How to Locate a Decedent's Hidden Assets
4 of 7 in Series: The Essentials of Marshalling Estate Assets
Going through a decedent’s personal papers and hiding places may seem invasive, but it is necessary for an estate’s executor to conduct a search for all of the decedent’s assets, including hidden assets, when preparing an estate inventory. If you uncover any debts owed to the decedent, they count as assets and it is the executor’s job to pursue collection. Search the decedent’s residence(s) for any lost or hidden items.
Examine the decedent's personal papers carefully
You may discover, in the decedent’s personal papers, a number of assets you didn’t know existed or couldn’t locate. Common finds include safe-deposit box keys, jewelry appraisals, insurance policies, references to real estate, and even stock certificates and registered bonds that the decedent didn’t put away for safekeeping. Go through personal papers methodically and carefully. Never throw out any piece of paper without reviewing it for clues to estate assets.
Your search through the paperwork and records may turn up information regarding loans, notes, or other debts owed to the decedent. These are assets of the estate, and your duty as executor is to include them on the inventory, along with interest accrued through the date of death. You must then pursue the collection of the note or debt.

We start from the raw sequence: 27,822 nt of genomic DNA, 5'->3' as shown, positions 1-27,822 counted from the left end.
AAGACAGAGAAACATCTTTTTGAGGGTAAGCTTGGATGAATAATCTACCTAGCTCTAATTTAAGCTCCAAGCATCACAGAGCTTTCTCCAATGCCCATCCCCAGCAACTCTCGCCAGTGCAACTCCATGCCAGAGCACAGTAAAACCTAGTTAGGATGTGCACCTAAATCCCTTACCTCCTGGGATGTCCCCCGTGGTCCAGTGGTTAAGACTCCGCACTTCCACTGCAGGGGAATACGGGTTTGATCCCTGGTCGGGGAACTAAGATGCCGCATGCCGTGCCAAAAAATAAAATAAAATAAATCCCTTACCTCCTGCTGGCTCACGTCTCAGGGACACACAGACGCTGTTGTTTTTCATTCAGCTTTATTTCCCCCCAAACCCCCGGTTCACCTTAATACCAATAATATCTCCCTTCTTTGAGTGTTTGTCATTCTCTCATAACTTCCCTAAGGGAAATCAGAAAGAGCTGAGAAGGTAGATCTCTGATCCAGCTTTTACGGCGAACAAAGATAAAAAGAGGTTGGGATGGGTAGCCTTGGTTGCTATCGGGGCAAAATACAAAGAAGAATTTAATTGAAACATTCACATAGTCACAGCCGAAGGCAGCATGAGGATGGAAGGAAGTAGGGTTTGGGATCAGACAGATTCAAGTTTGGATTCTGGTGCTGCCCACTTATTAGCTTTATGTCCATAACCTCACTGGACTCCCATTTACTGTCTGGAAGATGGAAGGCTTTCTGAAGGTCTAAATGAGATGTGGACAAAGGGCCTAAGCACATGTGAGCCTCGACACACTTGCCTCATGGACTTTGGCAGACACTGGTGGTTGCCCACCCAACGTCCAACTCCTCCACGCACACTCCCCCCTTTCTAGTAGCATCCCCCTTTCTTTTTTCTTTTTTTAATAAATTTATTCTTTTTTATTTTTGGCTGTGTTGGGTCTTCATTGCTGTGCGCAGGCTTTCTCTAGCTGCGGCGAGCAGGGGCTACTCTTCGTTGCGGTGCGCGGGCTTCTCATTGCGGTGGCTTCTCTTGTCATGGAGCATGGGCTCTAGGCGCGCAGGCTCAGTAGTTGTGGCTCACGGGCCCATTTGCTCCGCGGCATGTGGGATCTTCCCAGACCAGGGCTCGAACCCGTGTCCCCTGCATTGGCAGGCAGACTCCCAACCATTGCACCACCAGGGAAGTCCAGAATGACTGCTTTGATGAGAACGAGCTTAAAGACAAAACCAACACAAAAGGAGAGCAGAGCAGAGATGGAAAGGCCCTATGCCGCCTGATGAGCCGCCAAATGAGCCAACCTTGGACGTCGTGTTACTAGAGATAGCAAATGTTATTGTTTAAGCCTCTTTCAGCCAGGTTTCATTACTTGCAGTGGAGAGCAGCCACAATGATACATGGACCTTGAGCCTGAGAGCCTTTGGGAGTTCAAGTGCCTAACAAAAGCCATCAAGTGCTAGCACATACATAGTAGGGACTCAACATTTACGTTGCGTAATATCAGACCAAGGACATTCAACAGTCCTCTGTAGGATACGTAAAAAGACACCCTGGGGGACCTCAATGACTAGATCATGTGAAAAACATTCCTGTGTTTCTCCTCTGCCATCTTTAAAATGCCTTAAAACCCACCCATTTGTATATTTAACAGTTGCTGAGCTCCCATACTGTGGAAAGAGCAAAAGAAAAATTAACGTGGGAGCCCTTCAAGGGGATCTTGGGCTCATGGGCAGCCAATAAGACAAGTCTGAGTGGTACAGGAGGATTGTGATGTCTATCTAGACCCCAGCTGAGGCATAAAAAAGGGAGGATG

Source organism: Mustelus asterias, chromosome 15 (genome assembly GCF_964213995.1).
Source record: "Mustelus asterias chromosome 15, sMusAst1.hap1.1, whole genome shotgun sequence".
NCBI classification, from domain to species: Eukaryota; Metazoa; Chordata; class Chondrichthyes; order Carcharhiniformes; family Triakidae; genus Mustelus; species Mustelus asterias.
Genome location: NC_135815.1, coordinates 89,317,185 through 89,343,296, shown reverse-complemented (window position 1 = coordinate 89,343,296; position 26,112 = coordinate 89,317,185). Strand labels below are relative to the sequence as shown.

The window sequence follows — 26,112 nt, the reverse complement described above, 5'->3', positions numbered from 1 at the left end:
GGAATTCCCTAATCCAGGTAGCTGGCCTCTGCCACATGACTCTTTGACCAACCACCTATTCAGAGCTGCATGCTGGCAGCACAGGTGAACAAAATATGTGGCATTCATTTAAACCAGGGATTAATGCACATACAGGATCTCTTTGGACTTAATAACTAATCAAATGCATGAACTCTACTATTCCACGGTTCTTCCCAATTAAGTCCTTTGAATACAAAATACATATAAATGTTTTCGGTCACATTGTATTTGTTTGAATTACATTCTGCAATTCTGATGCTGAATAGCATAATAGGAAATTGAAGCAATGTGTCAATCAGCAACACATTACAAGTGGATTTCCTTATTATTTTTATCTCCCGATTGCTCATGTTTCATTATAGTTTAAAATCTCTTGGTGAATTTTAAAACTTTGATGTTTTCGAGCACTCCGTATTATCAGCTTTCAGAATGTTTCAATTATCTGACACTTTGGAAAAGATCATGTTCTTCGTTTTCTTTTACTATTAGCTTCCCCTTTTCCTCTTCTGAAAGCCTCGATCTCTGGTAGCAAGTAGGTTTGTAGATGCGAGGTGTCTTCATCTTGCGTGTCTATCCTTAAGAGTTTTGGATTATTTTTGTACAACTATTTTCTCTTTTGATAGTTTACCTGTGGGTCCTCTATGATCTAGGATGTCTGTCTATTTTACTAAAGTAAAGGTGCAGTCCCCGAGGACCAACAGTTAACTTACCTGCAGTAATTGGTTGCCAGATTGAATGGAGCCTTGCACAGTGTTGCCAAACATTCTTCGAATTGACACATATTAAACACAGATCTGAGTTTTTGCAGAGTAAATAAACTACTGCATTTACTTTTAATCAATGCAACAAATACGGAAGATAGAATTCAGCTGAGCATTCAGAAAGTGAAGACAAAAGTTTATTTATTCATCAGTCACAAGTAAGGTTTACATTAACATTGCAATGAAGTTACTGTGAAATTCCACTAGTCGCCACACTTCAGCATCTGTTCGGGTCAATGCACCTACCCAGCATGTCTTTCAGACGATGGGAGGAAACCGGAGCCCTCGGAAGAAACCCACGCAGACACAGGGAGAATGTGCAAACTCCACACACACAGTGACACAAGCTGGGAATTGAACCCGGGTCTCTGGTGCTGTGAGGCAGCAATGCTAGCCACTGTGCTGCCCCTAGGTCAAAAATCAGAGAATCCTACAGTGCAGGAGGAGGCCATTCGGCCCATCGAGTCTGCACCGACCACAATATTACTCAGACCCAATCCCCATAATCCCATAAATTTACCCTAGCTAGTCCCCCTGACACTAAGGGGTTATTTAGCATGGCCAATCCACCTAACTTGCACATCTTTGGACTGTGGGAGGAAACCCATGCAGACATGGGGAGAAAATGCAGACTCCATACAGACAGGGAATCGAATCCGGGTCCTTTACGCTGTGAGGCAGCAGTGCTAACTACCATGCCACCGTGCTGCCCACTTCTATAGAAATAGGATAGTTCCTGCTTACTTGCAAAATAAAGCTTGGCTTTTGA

If you find loan documents (a promissory note, perhaps, or even a mortgage), they remain in force even after the decedent’s death unless otherwise specified in the documents or in the decedent’s will. If the documents don’t forgive these loans upon the decedent’s death, then they are assets of the estate, and the estate administrator must enforce the terms.
Find the decedent’s hiding places
People stash what they perceive as valuable in different ways and places. Your job, as the executor, is to attempt to find all these hiding places. You have to find everything applicable for the estate, and your search needs to include the following:
House safes: A house safe is usually a locked, fireproof box that’s hidden somewhere inconspicuous, with an eye to protecting certain documents and valuables. Check closets, drawers, under beds and dressers, in the attic, and in the basement. Even check the freezer.
After locating the safe, you may need to have the lock professionally opened. The locksmith will need to see a copy of your appointment as executor. You may want an additional witness with you to note what is in the box. Make an inventory of the contents as soon as you open it, sign the inventory, and have the second person sign it as a witness to the contents.
Other unusual spots: Make a reasonable search for anything that may be either intentionally or unintentionally hidden. Maybe the decedent didn’t trust banks to keep money safe so they stashed cash at home. Or maybe through accidental circumstances the decedent lost a valuable asset somewhere in his or her house. You may find hidden or misplaced assets under the floorboards, in the backyard, under a mattress, etc.